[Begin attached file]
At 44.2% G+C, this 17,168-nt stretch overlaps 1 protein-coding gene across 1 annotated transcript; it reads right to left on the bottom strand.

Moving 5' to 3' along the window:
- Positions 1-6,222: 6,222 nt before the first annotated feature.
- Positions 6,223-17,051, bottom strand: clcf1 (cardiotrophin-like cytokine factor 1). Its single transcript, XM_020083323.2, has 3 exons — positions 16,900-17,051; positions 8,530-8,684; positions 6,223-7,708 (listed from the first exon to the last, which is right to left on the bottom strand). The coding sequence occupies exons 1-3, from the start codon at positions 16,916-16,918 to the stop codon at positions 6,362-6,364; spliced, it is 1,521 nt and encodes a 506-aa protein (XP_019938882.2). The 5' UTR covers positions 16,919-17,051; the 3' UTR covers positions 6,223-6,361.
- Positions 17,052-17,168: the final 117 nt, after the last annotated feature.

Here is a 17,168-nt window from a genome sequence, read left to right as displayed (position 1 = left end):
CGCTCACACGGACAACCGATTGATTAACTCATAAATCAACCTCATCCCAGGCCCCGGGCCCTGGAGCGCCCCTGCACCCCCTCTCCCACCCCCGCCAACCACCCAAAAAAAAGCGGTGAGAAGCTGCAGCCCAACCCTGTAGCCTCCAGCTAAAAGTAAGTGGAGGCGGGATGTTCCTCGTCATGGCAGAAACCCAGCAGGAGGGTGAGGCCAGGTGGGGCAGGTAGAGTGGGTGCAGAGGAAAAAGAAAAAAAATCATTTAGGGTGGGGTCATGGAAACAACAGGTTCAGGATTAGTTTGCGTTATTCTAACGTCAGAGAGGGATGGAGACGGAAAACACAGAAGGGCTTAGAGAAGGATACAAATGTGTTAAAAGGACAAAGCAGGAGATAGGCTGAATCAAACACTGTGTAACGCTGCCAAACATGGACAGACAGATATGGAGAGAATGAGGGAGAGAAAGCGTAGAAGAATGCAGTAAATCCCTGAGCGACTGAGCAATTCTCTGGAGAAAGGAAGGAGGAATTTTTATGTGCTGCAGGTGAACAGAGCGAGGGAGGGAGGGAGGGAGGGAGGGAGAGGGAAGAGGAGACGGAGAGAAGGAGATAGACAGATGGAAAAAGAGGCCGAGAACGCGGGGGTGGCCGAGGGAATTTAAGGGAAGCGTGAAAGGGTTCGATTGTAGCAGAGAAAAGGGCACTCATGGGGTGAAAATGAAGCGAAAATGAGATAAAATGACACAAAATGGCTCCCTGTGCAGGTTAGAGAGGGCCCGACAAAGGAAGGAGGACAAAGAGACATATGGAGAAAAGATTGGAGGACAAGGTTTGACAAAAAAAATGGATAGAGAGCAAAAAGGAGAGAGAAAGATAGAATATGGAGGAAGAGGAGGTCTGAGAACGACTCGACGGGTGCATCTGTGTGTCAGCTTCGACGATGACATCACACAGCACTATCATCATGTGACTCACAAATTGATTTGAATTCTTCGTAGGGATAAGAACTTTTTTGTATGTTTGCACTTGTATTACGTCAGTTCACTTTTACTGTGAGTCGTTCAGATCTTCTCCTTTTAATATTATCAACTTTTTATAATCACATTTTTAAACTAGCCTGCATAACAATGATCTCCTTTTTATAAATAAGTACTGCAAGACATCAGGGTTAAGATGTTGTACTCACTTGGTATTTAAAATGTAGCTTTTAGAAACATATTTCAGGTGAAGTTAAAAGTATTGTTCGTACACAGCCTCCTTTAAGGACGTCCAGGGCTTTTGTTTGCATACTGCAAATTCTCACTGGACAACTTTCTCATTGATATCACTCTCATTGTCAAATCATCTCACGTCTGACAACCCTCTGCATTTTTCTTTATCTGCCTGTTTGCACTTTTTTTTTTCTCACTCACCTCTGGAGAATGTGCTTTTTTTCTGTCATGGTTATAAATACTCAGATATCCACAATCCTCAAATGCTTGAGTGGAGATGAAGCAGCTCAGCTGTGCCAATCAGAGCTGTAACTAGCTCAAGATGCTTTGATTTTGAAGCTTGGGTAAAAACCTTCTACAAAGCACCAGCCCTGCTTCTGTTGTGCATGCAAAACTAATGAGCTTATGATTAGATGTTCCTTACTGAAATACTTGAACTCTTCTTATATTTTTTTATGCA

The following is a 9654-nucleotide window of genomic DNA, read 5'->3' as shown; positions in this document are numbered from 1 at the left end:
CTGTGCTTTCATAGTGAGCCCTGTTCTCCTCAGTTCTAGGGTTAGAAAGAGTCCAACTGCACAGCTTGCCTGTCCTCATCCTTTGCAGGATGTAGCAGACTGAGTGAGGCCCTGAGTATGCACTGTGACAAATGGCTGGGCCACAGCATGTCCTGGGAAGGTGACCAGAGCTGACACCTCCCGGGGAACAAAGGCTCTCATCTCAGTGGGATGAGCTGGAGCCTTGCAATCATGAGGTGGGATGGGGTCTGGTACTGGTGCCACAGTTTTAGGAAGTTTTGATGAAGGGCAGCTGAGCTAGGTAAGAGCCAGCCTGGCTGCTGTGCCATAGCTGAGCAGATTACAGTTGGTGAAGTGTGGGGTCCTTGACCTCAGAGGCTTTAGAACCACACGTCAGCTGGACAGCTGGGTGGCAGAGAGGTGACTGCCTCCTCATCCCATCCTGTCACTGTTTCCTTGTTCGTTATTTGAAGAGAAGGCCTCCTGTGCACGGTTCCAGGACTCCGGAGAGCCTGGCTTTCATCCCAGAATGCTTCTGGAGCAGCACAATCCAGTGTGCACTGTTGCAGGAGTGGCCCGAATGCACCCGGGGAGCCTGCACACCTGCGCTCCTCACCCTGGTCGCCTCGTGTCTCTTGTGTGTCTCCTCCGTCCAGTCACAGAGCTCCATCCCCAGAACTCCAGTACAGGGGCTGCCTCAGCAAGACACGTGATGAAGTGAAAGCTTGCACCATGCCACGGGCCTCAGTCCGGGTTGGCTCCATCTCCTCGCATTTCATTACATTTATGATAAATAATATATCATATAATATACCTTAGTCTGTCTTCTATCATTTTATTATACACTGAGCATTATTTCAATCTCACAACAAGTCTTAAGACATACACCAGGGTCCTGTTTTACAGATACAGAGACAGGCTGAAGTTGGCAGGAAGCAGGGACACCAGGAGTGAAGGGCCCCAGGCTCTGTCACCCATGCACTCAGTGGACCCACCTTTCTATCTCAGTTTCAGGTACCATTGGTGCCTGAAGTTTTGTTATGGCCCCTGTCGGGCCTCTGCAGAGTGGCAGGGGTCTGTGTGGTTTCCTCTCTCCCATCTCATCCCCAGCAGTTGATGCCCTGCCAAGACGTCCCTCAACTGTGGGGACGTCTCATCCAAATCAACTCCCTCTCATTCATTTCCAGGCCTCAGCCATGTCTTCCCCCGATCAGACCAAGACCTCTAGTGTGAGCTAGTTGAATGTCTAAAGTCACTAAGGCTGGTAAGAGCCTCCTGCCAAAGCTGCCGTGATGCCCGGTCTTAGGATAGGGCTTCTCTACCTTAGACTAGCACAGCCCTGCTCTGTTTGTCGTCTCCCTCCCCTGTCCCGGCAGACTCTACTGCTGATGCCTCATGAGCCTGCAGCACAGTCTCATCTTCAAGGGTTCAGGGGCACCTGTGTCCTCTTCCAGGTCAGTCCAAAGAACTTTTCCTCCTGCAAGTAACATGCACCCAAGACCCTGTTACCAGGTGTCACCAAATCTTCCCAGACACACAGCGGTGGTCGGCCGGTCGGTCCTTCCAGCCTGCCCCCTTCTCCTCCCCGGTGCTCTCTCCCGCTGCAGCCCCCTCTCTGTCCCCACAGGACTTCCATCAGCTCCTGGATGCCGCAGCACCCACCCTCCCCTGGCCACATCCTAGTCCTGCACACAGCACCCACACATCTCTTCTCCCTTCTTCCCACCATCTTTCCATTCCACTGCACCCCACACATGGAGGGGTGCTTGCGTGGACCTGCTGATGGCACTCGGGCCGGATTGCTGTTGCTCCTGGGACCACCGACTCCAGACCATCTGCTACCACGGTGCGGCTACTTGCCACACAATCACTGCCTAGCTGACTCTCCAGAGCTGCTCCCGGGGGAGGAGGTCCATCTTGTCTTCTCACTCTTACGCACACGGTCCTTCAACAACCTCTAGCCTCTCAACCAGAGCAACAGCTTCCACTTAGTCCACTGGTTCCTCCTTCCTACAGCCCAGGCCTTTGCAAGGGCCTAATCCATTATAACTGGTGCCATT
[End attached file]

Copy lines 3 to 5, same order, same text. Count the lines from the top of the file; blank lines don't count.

- Positions 1-6,222: 6,222 nt before the first annotated feature.
- Positions 6,223-17,051, bottom strand: clcf1 (cardiotrophin-like cytokine factor 1). Its single transcript, XM_020083323.2, has 3 exons — positions 16,900-17,051; positions 8,530-8,684; positions 6,223-7,708 (listed from the first exon to the last, which is right to left on the bottom strand). The coding sequence occupies exons 1-3, from the start codon at positions 16,916-16,918 to the stop codon at positions 6,362-6,364; spliced, it is 1,521 nt and encodes a 506-aa protein (XP_019938882.2). The 5' UTR covers positions 16,919-17,051; the 3' UTR covers positions 6,223-6,361.
- Positions 17,052-17,168: the final 117 nt, after the last annotated feature.